As you suggested, a spray deck would have helped with that situation.

Regarding "Wind Blowing Upstream"
Does it ever blow from another direction?

Oh yeah, it will blow from another direction if you are actually paddling upstream. I almost forgot that part.

Try a Kruger
Excellent long distance boat.

Thinkin’ a little outside the box here

– Last Updated: Feb-22-09 9:15 AM EST –

How about a Hobie Adventure Island? I've got two (his and hers) and they're awesome boats.


It only has a maximum weight capacity of 350 lbs though.

Very stable with the outriggers, you can crawl all over the thing.

The only problem that I've found is that the rear aka (outrigger brace) will force you to lift your paddle out of the water at your hips at the end of your stroke. Of course, the Forward Stroke videos that I've seen say that that's just proper technique.

The Mirage Drive works well and allows you to use your legs as well as your arms.

And, rumors say that Hobie will be coming out with a tandem version. Supposedly, one has actually been seen. Maybe this year??

I’ll second the vote for a Q 700
And you will have waves and spray sometimes upriver.

Here are a couple links the first is a canadian father/daughter who did the trip a few years ago. Some of our members did a supply drop for them and hosted an overnight rest stop and sightseeing.


The second is for a water trail we’ve been working on from Saverton, MO to Winfield, MO we hope to reach Alton, IL this year and St Louis next year.


Good luck! contact me if I can help


Wow, good idea Redmond
the Hobie is one of the fastest craft out there and with that sail you could really get going in anything but a strong headwind. You could also put a platform for a bivvy on one side and a kitchen on the other, then rather than climb a mud bank to go ashore at night you could just anchor in a quiet eddy or tie off to a root or tree limb.

John Turk used a similar craft, a Wilderness Systems Wind Rider for the first part of his trip from Japan to Alaska. It didn’t have the foot pedals, which are a big selling feature for the Hobie.

Thanks for thinking outside the box I’m going to look at this Hobie system for circumnavigating the Delmarva Penninsula in September. It might be the ideal craft since there aren’t any portages (that thing weighs 115 pounds).

Ref the Hobie -
Hey Redmond, how well does that thing sail? I demoed one of the earlier versions, without the amas, at ECCKF a number of years ago, and as an old Hobie Cat sailor, didn’t think much of it. It was my dream boat till I tried it. Liked the pedal drive - although if the stroke were longer it would be more comfortable, but then that would mean longer fins and deeper minimum water, I am guessing. Man, a 115 lb Hobie cat, with pedal drive - now they are gonna go tandem? Please tell me it still doesn’t sail well, otherwise I gotta come up with more money than I ever dreamed of spending on a boat. (From a guy who has owned maybe 8 or 9 boats, and never before had to resort to buying a new one)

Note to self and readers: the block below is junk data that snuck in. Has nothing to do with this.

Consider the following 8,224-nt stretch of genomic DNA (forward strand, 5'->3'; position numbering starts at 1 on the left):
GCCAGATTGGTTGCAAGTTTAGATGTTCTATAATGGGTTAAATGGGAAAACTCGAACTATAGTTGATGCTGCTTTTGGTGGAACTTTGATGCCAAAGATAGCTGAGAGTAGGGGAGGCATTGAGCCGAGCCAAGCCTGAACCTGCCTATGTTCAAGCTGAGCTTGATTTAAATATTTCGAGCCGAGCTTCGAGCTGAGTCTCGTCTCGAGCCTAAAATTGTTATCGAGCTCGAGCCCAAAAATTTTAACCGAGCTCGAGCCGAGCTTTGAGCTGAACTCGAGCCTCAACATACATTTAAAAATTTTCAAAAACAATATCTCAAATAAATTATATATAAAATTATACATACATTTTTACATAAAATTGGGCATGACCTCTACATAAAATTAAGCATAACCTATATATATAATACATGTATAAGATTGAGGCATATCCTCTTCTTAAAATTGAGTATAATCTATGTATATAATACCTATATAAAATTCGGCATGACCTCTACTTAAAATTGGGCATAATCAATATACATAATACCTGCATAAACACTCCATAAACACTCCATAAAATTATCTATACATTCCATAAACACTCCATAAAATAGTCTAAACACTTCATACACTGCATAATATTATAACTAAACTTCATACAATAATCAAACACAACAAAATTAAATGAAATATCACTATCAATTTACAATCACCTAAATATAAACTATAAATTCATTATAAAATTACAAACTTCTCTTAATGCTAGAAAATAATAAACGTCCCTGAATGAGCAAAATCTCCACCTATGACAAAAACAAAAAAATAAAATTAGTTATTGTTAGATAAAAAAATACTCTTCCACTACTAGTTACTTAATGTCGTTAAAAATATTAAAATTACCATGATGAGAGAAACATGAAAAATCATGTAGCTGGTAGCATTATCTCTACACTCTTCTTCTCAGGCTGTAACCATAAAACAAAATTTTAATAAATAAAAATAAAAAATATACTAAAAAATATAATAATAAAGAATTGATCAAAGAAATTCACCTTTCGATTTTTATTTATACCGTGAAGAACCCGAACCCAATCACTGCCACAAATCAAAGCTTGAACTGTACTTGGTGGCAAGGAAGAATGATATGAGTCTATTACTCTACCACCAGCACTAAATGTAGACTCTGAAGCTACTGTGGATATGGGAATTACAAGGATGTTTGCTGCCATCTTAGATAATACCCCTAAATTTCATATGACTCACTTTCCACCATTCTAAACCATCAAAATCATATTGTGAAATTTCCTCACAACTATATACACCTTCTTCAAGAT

You bringing those things to Jocassee Rendevous?

Hey Dwight
I was actually a sailor before starting kayaking. I got into kayaking 'cuz the sailing is not so good here in Huntsville, AL (among other reasons, gimpy knee, etc.) All of it in mono hulls though so I don’t have a lot of experience in multi-hulls.

I think its an awesome boat, one of my favorites. Its so versatile. Incredible fun. If my legs were stronger, it would be a quick boat.

Catch a puff of wind, it hesitates for a second and then it takesd off. The acceleration is amazing.

It doesn’t point well unless you’re pedaling. Took me a couple of outings to figure that out.

Carbon fiber mast is very light weight and can be taken down on the water very easily.

Its my understanding that the Hobie Cats are faster.

There’s a very good Adventure Island Forum on the Hobie site.

Incredibly stable with those outriggers.

I like it best in at least 15 knots of wind. Woohoo!

It seems…
I recall a group of about 3 or 4 people doing the same thing a few years ago. I remember a guy in a Prijon Kodiak and a girl in a Prijon Seayak. They had a blog because I remember reading it. I’d have to google for a while to find it now. They started all the way at the headwaters of the Mississippi and ran all the way to the Gulf. Really neat reding with pictures if you can find it. As most here know, the Kodiak has made a lot of epic journeys. No, I don’t own one…

Good luck!

conoe v.s kayak
I see alot of people think a conoe would be a better choice than a kayak… I just feel like i would have a little more control in a kayak really…and no offense to the many that think im wrong for this but i dont have too much of an intrest in taking a conoe sorry… i understand that a kayak could be a little difficult in certin areas but Iam determined to do this in a kayak…ill admit im not very experienced in a kayak but im not new to kayaking either…this will be my longest trip but ive been planning it for awhile and am not going alone…i will need some room for storage (i understand a conoe would be better) but i also dont want to hull a 70 plus kayak around so really im looking for a med size light but tuff kayak that can do some distance…any help in this area would be great

criteria restated
All right, that helps a lot, that’s the kind of info people need to give when they ask for a boat recommendation. No canoe, that’s fine, you don’t have to have a reason or even know how to spell it if you’re sure about it, which it sounds like you are. No long, fast boats, ditto, we hear you. One thing I’m not sure about is this: “i also dont want to hull a 70 plus kayak around”. I assume this means you don’t want a boat that weighs 70 pounds or anywhere near that - if I misinterpreted you, speak up. Otherwise, let me sum up your request as follows:


WANTED - Boat recommendation for a med size light but tuff kayak that can do some distance - Max 14-15 feet, max 50 pounds, stable (for a relative newbie with no roll), lots of storage, tracks well (for relative speed). Intend full descent of Miss R in the boat with a small group of other paddlers.


That should get some answers that are right up your alley.